Tuesday, October 13, 2015

Fail Big Now, Win Big Later

Daily, we all have the opportunity to add to our future. Reading, writing, playing and solving problems are all necessary ingredients for success.  From Thomas Edison to the Wright Brothers, they knew and embraced failure, getting them closer to success. Missing one night of reading is not failure, but just another opportunity to start again.

I don't usually share too many videos but this one struck a chord.  It reminded me to embrace and push to the point of failure.  Failure becomes the landmark of growth, getting better and final success.

 @kickgenius shares motivational and insprirational thoughts, media and attributes for all of us in the people industry.  After watching that video, we see the chance for success and the opportunity for growth and advancement happens AFTER many, many apparent failures.  Muscle memory, learning, and overcoming the unknown are the best ways to take things to the next level. Asking students, teachers ourselves and others to learn means we may also be asking them to fail!

Failure is not permanent. Some call it the First Attempt In Learning.  Some think champions never fail.

What is your favorite thing about FAILURE?

Thursday, October 1, 2015

Define "Busy"

Define Busy:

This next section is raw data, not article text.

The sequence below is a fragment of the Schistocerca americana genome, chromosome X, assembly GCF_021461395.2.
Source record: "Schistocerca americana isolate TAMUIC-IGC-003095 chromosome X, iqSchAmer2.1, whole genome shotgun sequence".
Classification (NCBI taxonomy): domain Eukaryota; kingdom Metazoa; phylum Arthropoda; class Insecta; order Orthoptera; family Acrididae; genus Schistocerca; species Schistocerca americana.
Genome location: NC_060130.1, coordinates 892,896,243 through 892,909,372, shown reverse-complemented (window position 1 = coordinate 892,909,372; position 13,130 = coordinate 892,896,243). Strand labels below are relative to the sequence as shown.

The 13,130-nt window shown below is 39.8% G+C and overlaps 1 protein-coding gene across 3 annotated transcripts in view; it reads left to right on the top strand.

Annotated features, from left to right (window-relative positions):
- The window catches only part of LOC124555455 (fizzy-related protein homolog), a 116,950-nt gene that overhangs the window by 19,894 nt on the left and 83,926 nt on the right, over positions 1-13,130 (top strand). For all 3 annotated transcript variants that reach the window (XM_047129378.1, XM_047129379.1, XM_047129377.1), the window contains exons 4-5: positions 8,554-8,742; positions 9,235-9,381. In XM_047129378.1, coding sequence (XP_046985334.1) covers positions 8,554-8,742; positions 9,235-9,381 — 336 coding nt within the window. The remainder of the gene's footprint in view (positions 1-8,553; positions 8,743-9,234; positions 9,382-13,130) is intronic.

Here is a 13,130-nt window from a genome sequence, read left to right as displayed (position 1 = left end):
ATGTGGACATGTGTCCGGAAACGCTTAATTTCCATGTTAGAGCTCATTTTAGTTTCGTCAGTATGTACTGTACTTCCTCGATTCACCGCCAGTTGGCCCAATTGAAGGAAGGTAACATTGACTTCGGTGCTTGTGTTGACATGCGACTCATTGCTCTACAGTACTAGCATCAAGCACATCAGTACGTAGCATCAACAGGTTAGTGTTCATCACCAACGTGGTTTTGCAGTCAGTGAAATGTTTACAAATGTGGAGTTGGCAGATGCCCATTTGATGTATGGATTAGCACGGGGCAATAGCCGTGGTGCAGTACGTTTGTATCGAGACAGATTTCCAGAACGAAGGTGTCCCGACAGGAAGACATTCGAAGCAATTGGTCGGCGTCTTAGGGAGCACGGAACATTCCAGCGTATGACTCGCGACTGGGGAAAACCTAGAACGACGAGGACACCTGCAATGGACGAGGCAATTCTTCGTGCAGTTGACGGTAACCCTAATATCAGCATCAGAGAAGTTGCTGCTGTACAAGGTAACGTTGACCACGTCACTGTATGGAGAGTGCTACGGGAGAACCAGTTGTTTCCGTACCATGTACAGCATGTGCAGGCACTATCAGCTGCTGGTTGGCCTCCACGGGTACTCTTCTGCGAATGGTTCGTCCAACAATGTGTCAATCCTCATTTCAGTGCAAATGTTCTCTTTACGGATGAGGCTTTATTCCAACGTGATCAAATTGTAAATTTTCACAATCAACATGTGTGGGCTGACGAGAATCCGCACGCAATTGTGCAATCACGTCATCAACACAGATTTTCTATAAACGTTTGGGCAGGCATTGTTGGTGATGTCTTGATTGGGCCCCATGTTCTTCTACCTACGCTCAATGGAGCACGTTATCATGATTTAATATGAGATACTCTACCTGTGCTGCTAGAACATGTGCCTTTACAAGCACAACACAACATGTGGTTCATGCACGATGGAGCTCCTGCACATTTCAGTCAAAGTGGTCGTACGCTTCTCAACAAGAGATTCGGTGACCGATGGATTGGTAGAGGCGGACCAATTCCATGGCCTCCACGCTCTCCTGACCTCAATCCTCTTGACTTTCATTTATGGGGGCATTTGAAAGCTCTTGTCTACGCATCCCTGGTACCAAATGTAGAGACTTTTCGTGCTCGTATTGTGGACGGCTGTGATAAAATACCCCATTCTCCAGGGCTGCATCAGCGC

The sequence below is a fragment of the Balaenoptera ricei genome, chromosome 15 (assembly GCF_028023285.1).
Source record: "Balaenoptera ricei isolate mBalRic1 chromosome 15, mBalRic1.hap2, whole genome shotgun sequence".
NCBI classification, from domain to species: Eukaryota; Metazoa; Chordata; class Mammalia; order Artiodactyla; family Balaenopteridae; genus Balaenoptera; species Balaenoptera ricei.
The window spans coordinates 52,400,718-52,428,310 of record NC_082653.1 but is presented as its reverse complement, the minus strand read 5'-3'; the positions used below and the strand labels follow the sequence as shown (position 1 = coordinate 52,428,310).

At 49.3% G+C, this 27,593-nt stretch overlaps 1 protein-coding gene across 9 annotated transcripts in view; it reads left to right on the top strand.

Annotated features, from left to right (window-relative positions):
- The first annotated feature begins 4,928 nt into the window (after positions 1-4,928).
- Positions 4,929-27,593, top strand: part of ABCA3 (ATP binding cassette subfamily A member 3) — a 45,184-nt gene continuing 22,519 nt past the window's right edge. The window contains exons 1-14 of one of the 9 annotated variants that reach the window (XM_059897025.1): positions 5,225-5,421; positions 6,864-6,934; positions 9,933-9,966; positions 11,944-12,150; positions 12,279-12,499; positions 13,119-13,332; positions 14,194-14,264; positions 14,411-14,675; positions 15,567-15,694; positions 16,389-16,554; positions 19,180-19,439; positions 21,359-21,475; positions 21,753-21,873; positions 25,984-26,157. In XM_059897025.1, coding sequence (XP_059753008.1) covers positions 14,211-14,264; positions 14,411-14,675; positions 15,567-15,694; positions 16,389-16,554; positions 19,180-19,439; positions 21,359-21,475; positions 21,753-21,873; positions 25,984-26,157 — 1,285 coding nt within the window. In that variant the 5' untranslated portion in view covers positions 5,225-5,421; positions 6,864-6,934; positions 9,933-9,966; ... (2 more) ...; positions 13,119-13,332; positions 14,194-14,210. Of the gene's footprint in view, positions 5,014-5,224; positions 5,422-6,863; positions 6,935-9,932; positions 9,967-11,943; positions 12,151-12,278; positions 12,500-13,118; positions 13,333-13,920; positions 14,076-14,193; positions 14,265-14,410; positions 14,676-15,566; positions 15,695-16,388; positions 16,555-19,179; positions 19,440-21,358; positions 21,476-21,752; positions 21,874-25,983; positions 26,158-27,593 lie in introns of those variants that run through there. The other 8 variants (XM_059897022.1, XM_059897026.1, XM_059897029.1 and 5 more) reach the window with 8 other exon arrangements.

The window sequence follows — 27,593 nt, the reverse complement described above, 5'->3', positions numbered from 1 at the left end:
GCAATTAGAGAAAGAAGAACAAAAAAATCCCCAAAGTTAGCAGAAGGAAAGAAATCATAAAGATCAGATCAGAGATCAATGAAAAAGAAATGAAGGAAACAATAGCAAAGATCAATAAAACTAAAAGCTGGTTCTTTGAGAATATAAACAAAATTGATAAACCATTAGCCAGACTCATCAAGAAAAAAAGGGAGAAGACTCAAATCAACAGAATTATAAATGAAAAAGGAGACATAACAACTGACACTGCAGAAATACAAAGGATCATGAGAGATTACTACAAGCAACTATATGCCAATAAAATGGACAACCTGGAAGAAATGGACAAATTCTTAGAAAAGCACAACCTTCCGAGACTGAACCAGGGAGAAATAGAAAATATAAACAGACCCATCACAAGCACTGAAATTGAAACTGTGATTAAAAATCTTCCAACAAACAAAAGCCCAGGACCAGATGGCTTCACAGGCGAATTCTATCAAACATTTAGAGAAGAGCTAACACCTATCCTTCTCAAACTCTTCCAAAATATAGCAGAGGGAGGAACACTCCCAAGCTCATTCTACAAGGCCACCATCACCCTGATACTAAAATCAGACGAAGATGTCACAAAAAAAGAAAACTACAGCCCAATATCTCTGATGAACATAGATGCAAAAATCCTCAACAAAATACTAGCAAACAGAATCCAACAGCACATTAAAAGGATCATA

These fireworks have a lot going on, all at the same time.  
For entertainment value, that probably draws more attention and attracts a larger share of the market.
For life situations, it sounds like stress.

 “Busy” is when...
you cease to live a life that is proactive and intentional, 
and begin living one where life happens to you. 
Your behavior becomes reactionary, 
your life lacks fulfillment and eventually, even lacks basic maintenance.

Do you run your life or does your life run you? 
In the heat of the busy schedule, we must take time, carve time, schedule time or even steal time to ensure we take mental, physical and psychological care of ourselves, before we can serve others to the best of our ability.

Airplanes and Mt Everest
For instance, the stewardess on the plane instructs us to put on our own breathing mask before we try to take care of those others around us.  Sagas from mountaineering condone leadership that puts personal care as a high priority when determining the good of the group. 

All these expressions, quips and cute little quotes remind me that our life is ours and sometimes we have to say no to the good so we can say "yes" to the great.  We must balance the important, vital, urgent and necessary.

Myself included.

Are you living without margins in your life?  Please take care, prioritize and put margins in your life, at all costs.

Friday, September 4, 2015

Where are the connections made?

This post was floating around facebook without citation.

I posted it Friday afternoon and received source documentation within hours.
Please read this post:

It is a moving rendition of the thought processes of many, many of our teachers.

I had posted it without citation but have removed it upon my own accord.

I offer her compete credit and accolades for this moving read. 

Thank you.


Monday, July 27, 2015

Ancora Imparo or #leadlearner?

#Lead Learner or Ancora Imparo?

Summer goal: Create an even more inviting space in the library through a remodel...